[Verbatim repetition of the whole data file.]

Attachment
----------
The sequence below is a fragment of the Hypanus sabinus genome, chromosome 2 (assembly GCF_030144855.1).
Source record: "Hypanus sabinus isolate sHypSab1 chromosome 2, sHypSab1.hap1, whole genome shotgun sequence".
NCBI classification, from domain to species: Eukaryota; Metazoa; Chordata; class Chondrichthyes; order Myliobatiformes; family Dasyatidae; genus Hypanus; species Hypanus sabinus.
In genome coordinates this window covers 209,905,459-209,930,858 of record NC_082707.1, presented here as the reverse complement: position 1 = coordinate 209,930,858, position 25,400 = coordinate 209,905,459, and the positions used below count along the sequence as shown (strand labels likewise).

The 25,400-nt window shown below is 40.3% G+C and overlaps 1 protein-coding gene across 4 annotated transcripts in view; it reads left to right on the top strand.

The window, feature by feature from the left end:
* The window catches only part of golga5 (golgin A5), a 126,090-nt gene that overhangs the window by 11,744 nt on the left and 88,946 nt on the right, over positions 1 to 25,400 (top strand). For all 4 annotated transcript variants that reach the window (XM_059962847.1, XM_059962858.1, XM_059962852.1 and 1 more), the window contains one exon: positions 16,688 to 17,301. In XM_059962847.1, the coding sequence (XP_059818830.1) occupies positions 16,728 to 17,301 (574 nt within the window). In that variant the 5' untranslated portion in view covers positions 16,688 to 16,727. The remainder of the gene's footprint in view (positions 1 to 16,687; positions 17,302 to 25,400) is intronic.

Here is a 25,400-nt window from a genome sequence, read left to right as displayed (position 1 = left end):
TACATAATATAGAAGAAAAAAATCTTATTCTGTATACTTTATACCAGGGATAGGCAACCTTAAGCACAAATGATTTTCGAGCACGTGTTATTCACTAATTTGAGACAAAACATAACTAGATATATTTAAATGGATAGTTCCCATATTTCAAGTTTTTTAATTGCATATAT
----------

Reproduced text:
The sequence below is a fragment of the Hypanus sabinus genome, chromosome 2 (assembly GCF_030144855.1).
Source record: "Hypanus sabinus isolate sHypSab1 chromosome 2, sHypSab1.hap1, whole genome shotgun sequence".
NCBI classification, from domain to species: Eukaryota; Metazoa; Chordata; class Chondrichthyes; order Myliobatiformes; family Dasyatidae; genus Hypanus; species Hypanus sabinus.
In genome coordinates this window covers 209,905,459-209,930,858 of record NC_082707.1, presented here as the reverse complement: position 1 = coordinate 209,930,858, position 25,400 = coordinate 209,905,459, and the positions used below count along the sequence as shown (strand labels likewise).

The 25,400-nt window shown below is 40.3% G+C and overlaps 1 protein-coding gene across 4 annotated transcripts in view; it reads left to right on the top strand.

The window, feature by feature from the left end:
* The window catches only part of golga5 (golgin A5), a 126,090-nt gene that overhangs the window by 11,744 nt on the left and 88,946 nt on the right, over positions 1 to 25,400 (top strand). For all 4 annotated transcript variants that reach the window (XM_059962847.1, XM_059962858.1, XM_059962852.1 and 1 more), the window contains one exon: positions 16,688 to 17,301. In XM_059962847.1, the coding sequence (XP_059818830.1) occupies positions 16,728 to 17,301 (574 nt within the window). In that variant the 5' untranslated portion in view covers positions 16,688 to 16,727. The remainder of the gene's footprint in view (positions 1 to 16,687; positions 17,302 to 25,400) is intronic.

Here is a 25,400-nt window from a genome sequence, read left to right as displayed (position 1 = left end):
TACATAATATAGAAGAAAAAAATCTTATTCTGTATACTTTATACCAGGGATAGGCAACCTTAAGCACAAATGATTTTCGAGCACGTGTTATTCACTAATTTGAGACAAAACATAACTAGATATATTTAAATGGATAGTTCCCATATTTCAAGTTTTTTAATTGCATATAT